Ambassador Karel Kovanda is a senior public policy advisor in Covington’s EU Public Policy Practice Group. A former diplomat and non-lawyer, Ambassador Kovanda has a wealth of experience, having held extensive diplomatic and private sector positions.
From 2005 to 2010, Ambassador Kovanda worked as Deputy Director-General of Relex (now the European External Action Service) in the European Commission. He was responsible inter alia for relationships with non-EU OECD countries, human rights and international organizations. In 2007, he chaired the Kimberley Process (combating “blood diamonds”) and for a number of years co-chaired the EU-Japan Regulatory Reform Dialogue.
Prior to that (1998-2005), he served as the Czech Permanent Representative (Ambassador) to NATO, including as Dean of the NATO diplomatic corps (2004-5), after having acted as a Czech Deputy Minister of Foreign Affairs (1997-8).
Ambassador Kovanda also held several positions at the United Nations, where he served as the Czech Permanent Representative (Ambassador) from 1993-1997. He was Vice-President and subsequently President of the UN Economic and Social Council (1996-97) as well as a member of the UN Security Council (1994-5), including two monthly terms as President. He played a particularly important role in the debates concerning the 1994 genocide in Rwanda.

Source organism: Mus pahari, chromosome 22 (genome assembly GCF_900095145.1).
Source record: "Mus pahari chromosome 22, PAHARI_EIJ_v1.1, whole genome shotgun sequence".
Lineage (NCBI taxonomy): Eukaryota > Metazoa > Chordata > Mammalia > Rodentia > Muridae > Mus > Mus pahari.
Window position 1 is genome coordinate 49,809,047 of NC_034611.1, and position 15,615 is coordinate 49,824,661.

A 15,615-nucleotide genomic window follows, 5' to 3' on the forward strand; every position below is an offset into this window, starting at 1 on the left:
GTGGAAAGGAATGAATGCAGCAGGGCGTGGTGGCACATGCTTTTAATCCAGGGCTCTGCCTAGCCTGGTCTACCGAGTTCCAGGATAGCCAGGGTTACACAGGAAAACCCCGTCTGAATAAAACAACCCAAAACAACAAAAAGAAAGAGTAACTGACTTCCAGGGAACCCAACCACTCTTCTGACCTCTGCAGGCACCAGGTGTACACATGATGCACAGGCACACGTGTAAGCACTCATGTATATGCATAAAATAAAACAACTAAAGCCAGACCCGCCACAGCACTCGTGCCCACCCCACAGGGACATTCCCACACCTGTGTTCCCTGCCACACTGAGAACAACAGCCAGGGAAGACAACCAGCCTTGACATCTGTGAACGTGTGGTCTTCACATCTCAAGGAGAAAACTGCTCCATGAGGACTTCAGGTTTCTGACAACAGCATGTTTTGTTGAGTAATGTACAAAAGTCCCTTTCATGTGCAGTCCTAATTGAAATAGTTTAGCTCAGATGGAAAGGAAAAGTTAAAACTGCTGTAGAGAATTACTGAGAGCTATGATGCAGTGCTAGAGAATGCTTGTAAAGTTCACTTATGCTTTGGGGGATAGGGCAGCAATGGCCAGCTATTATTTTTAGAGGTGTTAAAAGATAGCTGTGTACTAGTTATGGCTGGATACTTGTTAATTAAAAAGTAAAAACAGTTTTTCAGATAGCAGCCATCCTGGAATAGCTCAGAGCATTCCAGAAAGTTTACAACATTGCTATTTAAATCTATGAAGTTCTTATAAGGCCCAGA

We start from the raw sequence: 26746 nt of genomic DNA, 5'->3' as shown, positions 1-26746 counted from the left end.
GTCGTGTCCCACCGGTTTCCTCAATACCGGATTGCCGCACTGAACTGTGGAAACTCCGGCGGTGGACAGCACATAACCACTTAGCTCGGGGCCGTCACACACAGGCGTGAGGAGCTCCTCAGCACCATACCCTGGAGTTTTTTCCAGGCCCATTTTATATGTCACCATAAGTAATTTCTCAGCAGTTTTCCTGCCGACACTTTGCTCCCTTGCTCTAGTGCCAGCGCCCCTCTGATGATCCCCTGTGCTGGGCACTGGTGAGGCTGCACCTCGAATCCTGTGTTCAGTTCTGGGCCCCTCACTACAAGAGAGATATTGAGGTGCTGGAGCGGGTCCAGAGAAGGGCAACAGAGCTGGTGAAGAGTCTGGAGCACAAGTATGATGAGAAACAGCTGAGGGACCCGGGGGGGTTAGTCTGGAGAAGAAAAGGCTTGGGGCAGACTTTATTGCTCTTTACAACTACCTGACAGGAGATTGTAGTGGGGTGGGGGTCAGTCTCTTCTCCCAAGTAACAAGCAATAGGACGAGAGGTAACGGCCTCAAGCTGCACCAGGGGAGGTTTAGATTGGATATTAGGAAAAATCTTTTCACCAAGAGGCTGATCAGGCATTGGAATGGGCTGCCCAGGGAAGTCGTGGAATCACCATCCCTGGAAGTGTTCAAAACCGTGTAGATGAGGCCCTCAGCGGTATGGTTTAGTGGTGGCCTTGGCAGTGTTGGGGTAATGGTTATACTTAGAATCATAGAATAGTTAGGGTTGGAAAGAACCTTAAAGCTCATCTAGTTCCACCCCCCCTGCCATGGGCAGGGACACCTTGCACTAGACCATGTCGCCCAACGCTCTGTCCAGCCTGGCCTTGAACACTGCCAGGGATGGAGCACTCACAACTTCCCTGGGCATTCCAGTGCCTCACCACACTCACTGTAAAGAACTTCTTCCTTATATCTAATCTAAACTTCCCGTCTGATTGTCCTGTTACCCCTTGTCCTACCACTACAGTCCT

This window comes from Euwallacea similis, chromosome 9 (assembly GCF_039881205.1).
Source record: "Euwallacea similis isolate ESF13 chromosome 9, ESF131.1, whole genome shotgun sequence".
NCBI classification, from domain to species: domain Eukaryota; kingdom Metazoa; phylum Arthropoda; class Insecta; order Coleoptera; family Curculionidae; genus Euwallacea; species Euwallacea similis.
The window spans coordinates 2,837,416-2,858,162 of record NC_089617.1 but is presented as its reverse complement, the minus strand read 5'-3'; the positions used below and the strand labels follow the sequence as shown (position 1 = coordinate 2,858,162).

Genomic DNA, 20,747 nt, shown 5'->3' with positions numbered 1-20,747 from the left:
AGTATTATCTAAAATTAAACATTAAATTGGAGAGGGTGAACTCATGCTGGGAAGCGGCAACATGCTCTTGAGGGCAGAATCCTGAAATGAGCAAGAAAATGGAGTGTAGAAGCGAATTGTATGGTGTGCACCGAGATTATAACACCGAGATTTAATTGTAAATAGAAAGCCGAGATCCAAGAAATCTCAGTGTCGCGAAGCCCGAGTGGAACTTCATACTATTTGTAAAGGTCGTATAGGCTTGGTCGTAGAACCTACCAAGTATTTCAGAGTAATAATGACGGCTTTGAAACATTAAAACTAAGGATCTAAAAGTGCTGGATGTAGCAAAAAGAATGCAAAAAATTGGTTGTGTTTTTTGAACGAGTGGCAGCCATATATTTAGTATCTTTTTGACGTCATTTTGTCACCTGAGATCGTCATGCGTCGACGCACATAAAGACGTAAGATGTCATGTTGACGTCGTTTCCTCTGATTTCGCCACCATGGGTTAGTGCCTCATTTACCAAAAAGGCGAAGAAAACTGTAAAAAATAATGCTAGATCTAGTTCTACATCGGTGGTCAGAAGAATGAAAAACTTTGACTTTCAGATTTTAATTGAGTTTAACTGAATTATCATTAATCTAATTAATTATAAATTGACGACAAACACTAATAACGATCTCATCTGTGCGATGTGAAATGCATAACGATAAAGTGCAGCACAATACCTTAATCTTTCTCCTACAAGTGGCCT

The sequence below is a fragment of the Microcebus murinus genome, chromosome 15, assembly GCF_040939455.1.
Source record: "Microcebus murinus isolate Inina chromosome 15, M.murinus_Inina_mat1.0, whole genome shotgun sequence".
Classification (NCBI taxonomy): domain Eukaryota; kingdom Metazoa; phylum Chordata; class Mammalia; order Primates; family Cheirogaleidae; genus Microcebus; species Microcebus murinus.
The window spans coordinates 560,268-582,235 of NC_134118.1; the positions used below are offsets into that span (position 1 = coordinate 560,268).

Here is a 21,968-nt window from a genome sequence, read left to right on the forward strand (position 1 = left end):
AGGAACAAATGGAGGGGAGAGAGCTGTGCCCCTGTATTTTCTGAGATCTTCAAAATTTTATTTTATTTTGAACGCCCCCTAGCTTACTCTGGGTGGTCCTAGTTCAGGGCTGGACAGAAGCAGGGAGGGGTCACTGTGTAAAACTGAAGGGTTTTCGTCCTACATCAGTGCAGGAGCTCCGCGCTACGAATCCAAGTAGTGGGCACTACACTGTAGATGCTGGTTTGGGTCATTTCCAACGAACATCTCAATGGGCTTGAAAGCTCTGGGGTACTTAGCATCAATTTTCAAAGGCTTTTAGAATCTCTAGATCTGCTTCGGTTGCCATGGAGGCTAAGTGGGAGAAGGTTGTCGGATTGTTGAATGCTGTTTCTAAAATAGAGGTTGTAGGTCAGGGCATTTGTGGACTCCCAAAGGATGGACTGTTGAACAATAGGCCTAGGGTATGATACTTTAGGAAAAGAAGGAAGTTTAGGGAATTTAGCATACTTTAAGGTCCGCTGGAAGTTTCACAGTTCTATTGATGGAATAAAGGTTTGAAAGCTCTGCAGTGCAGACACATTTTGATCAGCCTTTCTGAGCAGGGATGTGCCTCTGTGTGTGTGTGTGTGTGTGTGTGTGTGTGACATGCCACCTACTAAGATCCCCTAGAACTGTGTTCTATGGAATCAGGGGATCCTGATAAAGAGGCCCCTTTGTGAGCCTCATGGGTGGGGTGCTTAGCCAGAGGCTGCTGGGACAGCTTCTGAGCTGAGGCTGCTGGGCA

In the private sector, Ambassador Kovanda most recently held a management position at a major Czech energy company where he worked from 2013 to the end of 2014. In this role, he oversaw the company’s relationship with the European institutions which included lobbying and monitoring legislative developments. He has also held management positions in several US companies, covering a broad range of sectors.
Ambassador Kovanda is part of Covington’s global public policy team, which includes experienced lawyers as well as other former senior policymakers. The team advises clients on a range of European public affairs issues, including the EU policy-making processes and functioning of the European institutions.